In my opinion, as someone who was looking for help to word how and why I was rejecting femininity as a child, feminism is not the problem. As a child I did not feel overly feminine. Old photographs show I had a healthy balance of toys, interests, and clothes. I believe the rejection of my femininity was when I became aware that I did not feel and look like I felt I should to be a ‘proper girl’, and, that there was a hierarchy. Why did my dad always have the last say when my mum done more and knew more? Why, if I acted the same as my dad and liked some of the same things, could I not be like him? I didn’t look like my mum and the boys didn’t like me the way they liked my mum, so I must be more like my dad. Why did my dad tell me I would never be as tall as him? I’m only 2″ shorter. When my body began to change, I struggled. I struggled even more when I found that other people were aware of it. I became my body at a young age. I think this is why the breasts keep reoccurring in my images. My secondary school years were a battle between me wanting to embrace my gender but never feeling like I matched up to the expectations. I wasn’t as slim or attractive as my mum. I had a curvier body than a lot of the girls at school who still looked like girls in their uniform. I am the same body size now as I was when I was around 13. I felt fat. I began to turn to food for comfort and make myself sick repeatedly. I wanted to be attractive to boys, I wore short skirts like the others. On the flip side, I would wear tracksuits, trainers and football shirts. I accentuated my accent like the boys and deepened my voice. I remember I quit GCSE PE as I was trying to run the bleep test with my tracksuit top on. I was so hot that I was bright red in the face and felt sick but I would not remove my jacket in case the others would look at my chest. This struggle with my gender and the expectation with it continued up to my late 20s. I dealt with my eating disorder at about 26, embraced the fact that I didn’t want to look as feminine as my friends with my tattoos and unconventional hair, and brushed off my mum’s concerns about my sexuality and y lack of interest in children. I was OK with who I was. This all happened before my awareness of feminism. I have come to the conclusion it is internalised misogyny.

After rummaging through memories, stumbling across the blog post, hearing people’s comments regarding gender and stereotypes, the man in the pub declaring anyone who hired a woman of childbearing age insane, the friend on social media saying the pay gap doesn’t exist and women don’t want equal opportunities with their partner when it comes to parental leave and job roles, has all added to my belief that women are reduced down to a body. They are judged on what that body looks like, what they do with it, what they don’t do with it. They are sexualised as soon as they grow breasts, later the attention moves to their reproductive organs; if they are using them too much, if they are not using them but having sex for fun, and if they have chosen never to reproduce. Boobs and wombs.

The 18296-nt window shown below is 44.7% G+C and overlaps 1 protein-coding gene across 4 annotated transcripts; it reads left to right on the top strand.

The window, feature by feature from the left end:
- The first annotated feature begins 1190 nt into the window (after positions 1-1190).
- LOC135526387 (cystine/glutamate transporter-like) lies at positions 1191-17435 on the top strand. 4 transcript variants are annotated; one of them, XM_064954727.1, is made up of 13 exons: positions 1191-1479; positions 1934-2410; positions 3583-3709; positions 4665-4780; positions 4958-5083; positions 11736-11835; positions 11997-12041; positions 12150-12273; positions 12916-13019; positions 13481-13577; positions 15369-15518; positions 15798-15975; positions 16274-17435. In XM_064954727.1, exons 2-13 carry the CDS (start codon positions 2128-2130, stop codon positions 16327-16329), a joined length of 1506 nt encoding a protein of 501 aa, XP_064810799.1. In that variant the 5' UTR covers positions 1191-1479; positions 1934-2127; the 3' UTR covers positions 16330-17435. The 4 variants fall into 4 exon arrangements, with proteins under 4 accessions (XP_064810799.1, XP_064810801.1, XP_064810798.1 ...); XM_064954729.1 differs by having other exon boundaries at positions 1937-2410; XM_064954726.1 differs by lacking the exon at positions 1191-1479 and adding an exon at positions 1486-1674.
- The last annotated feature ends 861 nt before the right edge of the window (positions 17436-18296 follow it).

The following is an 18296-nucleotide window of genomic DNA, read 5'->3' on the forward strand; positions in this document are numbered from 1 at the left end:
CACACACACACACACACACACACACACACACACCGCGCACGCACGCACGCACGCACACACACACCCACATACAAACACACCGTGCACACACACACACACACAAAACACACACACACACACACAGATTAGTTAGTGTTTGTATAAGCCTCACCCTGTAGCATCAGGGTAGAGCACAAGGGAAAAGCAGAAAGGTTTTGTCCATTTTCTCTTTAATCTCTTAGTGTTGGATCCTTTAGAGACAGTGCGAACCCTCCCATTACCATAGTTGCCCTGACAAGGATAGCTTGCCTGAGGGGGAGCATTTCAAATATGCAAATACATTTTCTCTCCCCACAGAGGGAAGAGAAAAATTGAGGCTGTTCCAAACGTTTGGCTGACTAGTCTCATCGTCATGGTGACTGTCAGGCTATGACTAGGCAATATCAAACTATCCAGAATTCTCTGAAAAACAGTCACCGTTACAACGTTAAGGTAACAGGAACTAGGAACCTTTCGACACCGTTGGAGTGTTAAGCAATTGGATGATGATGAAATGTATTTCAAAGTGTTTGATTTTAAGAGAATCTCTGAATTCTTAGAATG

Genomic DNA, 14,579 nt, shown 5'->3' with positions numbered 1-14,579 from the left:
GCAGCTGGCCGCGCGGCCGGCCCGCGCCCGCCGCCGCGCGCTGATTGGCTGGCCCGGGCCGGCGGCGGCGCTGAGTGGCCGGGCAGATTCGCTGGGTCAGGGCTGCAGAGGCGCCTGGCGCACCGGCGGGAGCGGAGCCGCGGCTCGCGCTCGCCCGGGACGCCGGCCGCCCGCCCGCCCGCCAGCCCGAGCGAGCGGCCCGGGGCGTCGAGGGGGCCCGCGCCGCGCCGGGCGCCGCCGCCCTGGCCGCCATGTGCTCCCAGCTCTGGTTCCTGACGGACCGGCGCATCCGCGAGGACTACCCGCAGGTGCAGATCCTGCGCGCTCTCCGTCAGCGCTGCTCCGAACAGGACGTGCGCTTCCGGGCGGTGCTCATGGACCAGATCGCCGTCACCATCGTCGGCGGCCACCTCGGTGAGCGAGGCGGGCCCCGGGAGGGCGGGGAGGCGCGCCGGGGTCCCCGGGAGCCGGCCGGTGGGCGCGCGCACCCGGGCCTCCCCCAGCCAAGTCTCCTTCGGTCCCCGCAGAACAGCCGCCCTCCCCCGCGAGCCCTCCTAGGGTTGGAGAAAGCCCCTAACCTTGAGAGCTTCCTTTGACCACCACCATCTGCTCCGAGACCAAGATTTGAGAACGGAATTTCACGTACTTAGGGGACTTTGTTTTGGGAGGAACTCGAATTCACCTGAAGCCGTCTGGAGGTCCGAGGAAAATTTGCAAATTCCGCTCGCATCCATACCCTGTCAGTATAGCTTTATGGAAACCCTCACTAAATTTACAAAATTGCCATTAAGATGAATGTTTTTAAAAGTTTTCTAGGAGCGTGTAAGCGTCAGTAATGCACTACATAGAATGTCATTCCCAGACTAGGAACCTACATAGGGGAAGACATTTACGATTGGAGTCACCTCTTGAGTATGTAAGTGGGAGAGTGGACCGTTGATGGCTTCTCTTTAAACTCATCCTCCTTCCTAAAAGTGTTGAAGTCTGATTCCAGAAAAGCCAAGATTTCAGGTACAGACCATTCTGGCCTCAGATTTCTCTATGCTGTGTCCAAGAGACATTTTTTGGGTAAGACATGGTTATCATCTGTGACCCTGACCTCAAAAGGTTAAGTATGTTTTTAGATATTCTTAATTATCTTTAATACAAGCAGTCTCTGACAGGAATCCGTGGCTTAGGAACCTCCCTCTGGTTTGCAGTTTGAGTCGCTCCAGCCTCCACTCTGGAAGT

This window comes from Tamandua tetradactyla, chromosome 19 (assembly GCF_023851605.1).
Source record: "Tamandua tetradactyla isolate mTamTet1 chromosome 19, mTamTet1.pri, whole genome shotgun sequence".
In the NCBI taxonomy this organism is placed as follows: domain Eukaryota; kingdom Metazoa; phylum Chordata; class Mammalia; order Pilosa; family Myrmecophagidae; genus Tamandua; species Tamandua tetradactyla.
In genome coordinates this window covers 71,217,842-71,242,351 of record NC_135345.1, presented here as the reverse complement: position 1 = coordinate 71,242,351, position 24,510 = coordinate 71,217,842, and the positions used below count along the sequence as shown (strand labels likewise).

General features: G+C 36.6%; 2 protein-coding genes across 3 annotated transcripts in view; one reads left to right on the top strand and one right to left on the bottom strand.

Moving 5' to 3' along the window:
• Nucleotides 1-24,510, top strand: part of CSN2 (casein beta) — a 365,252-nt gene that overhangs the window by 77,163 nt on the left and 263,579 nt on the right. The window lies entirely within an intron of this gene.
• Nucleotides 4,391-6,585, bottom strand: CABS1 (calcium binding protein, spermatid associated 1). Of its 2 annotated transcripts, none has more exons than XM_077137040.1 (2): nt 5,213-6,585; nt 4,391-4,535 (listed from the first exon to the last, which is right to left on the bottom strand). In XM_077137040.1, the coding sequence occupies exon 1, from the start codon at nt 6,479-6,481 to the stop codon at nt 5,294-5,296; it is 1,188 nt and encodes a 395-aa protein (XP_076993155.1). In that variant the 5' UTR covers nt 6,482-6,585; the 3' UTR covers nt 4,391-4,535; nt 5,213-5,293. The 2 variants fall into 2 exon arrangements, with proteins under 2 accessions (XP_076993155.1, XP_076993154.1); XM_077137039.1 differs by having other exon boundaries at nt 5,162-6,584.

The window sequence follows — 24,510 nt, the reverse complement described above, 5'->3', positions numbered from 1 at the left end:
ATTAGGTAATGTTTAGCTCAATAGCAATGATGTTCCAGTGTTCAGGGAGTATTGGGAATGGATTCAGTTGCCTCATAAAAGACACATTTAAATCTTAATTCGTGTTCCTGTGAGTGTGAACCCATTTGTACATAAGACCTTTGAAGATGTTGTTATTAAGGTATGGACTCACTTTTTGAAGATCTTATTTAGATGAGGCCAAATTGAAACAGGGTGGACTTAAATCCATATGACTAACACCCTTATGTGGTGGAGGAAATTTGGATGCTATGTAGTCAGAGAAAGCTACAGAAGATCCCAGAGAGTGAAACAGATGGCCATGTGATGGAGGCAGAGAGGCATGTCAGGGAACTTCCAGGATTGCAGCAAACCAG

I have began to create a Tittymama Army. I want to represent the women who are not conventionally feminine but still are women. Their femininity is not for people to pass judgement on. Reflecting on the blog post and it’s followers, I would be interested to know how they measure femininity. Is it attractiveness? Is it passiveness? Does a woman being disabled affect the measuring? Or what about women of colour? What is a women can’t bear children, does this affect their femininity? I would like to create enough of these women to fill a room. I am using the colour pallet that is assigned to young girls as an acknowledgement of the early expectation of femininity put on girls which may not represent them as an individual personality. The intention is to draw attention to how women are determined by their body. The finish is crude and intentionally not pretty. They do not have to please the eye. Some are faceless as they are twice removed from society’s expectations. I want the viewer to question whether the bodies are monstrous or is it their viewing of the bodies that is.



Half way through practice 2

It has been quite a while since I last posted. Since practice 1 has passed, I have been acting on the feedback I was given. I am focusing my project on my personal experience. This narrows my focus are but opens it up in other ways. It is helping me to understand my own aversion to gendered consumerism. I am unpacking my own childhood memories and my how I navigated through my own identity journey and body change. As I dealt with the expectations I developed an eating disorder.